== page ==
Strength in Solidarity
In light of the recent tragedy that has struck our community, I know we’ve all been thinking and feeling a lot. I have seen many beautiful acts of solidarity to honor and remember the lives we lost, but I have also observed that everyone grieves differently. We all must find a way to cope with what has happened, and rebuild ourselves from it. This might be done through thinking deeply, spending time with close friends and family, rallying together for a cause, or even going on a nice long run to settle the mind. For me, the best way to work through all of these emotions is to write. I thought I’d share these thoughts in the hopes that someone out there could benefit from reading them, if only just by knowing that although we’re all vulnerable and emotional, we’re all together.
My Grandma is in the market for a new home; this last week I went with her to visit a few of the houses she was interested in. While I noticed what now seem like insignificant details like existing wall paper and intricate designs on retro bathroom sinks, my grandma’s observations shocked me into an unbreachable reality: “I’ll still be able to get up the stairs for ten more years;” “When grandpa is gone this house will be a bit big;” “It will be harder for you to sell this house when you move me into a home.” My grandma is fifty years older than I am, and somewhere in those fifty years after 21, she came to a grand acceptance of mortality.
On Friday, the youth of Isla Vista faced the same challenge. Even though I was safe from the gunshots, my life has never felt so threatened–I have never felt so hunted. What scares me is the inescapable quality of the unpredictable: the inches of chance that saved my friends’ lives and the inexplicable fate that took me out of town. I don’t know why I wasn’t there, and I don’t know why I feel guilty for it. I don’t know why I didn’t cry at first, and I don’t know what thought finally misted my eyes. I do know I’ve cried two ways–hard, loud sobs alone in my car driving back into Isla Vista because the nightmares I’ve had for years came true: because one of the scariest things I’ve ever imagined happened to multiple people that could have been me, or worse, one of the many people in this town I’ve grown to love. Heavy, deep sobs because someone’s mom worried about her daughter and her worst fears proved true. Tears for the fear my parents have felt everyday since I was born, and tears for realizing the potential for that fear in myself. These sobs cry out from the pain of experiencing the harshness of a reality I’ve only ever read about.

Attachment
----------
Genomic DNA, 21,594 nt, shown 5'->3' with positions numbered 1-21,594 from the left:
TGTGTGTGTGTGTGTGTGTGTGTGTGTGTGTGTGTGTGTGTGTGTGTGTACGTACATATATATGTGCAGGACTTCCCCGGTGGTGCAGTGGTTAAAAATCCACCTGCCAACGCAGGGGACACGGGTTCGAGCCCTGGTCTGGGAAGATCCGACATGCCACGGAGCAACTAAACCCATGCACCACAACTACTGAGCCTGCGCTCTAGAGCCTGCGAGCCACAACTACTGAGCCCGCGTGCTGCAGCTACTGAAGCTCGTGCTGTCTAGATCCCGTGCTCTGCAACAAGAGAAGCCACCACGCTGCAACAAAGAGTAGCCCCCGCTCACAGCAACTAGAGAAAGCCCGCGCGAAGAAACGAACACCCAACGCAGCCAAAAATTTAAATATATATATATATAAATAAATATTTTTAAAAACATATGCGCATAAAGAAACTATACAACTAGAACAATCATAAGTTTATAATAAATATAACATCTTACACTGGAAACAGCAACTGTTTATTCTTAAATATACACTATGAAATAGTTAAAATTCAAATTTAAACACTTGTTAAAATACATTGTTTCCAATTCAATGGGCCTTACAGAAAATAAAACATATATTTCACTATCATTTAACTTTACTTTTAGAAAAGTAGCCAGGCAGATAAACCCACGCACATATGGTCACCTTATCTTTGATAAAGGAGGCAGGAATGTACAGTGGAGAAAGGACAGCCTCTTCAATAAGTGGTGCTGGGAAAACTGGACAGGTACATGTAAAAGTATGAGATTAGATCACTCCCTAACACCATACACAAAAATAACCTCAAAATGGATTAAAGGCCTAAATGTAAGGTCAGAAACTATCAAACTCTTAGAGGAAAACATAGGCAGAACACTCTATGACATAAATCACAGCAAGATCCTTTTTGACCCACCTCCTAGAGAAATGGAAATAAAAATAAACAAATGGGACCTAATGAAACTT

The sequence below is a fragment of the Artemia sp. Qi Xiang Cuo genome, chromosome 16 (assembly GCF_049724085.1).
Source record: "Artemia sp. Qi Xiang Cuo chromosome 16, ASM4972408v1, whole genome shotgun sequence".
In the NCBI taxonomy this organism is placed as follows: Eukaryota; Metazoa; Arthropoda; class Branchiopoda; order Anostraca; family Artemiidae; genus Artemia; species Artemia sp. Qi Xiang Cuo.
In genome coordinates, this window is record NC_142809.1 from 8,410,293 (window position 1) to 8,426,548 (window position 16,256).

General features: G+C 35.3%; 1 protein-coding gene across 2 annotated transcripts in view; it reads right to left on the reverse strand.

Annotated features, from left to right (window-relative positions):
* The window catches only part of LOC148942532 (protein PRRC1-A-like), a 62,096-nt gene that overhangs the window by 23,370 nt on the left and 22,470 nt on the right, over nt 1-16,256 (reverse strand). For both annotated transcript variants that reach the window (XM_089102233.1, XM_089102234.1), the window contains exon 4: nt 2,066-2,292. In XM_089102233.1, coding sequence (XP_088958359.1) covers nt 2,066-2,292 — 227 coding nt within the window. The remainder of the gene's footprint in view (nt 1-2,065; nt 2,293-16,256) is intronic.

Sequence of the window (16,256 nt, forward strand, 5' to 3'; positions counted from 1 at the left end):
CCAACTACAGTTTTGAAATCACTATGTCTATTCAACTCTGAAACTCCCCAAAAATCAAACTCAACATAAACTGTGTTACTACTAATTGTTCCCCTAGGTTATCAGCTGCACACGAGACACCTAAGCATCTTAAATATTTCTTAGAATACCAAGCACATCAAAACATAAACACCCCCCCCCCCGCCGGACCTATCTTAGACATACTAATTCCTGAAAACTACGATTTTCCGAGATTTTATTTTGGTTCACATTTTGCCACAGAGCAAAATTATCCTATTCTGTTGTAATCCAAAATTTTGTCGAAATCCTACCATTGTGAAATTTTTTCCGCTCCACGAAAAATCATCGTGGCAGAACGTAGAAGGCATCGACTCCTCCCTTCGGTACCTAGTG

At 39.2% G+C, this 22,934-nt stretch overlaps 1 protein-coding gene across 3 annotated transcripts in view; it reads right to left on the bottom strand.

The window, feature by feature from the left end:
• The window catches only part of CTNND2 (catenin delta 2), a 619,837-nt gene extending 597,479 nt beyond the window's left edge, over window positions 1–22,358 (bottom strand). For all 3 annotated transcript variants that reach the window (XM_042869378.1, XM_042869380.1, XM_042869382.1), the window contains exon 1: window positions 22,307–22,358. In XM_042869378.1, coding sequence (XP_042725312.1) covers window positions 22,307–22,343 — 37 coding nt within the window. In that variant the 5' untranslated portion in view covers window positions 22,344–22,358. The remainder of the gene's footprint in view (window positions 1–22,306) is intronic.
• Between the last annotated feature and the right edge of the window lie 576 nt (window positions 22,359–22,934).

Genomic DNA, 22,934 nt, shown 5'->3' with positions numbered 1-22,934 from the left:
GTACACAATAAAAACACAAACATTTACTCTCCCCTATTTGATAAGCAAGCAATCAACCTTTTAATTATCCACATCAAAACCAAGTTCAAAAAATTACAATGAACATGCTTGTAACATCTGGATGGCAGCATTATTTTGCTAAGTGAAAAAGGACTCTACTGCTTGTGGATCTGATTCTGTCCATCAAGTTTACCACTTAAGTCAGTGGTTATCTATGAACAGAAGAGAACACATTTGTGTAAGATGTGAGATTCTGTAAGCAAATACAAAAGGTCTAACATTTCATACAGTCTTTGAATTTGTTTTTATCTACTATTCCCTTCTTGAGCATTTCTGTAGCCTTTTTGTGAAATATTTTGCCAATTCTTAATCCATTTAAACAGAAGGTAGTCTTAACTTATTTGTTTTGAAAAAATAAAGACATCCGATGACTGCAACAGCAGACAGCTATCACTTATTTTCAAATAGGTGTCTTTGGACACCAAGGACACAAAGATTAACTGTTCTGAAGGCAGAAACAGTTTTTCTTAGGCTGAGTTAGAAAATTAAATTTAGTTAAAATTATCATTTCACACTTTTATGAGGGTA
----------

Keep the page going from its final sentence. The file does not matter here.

But throughout the last few days, these tears haven’t been the most common. My eyelids fill with the love and compassion I’ve seen–the hugs and simple messages, the gentleness in the air and the palpable appreciation for every moment. When I got home, there was a small tissue heart on my pillow. I recognized it from a festival I went to with my roommate; thousands of them had rained down from the sky at the end of the set, painting the field red. She said she found it in her bag and it made her smile, so she left it for me. The smallest gestures aren’t just enough, they’re everything. They inspire these grand emotions, and remind me that even though, in the face of this tragedy, I may feel small and insignificant–like a thin tissue heart drifting aimlessly through the air–I can matter. And when 20,000 tissue hearts filled Harder Stadium on Tuesday, I realized the profundity each of us holds in our capacity to come together.
We are all here, together. I’ve never seen anything more beautiful than what has come of this tragedy. I feel entirely blessed. While I’ve always been aware of my fear of the unknown, no assurance or knowledge has ever given me the strength I feel from the powerful sympathy of the beautiful people in Isla Vista.
“It would be a poor result of all our anguish and our wrestling if we won nothing but our old selves at the end of it— if we could return to the same blind loves, the same self– confident blame, the same light thoughts of human suffering, the same frivolous gossip over blighted human lives, the same feeble sense of that Unknown towards which we have sent forth irrepressible cries in our loneliness. Let us rather be thankful that our sorrow lives in us as an indestructible force, only changing its form, as forces do, and passing from pain into sympathy—the one poor word which includes all our best insight and our best love.” –George Eliot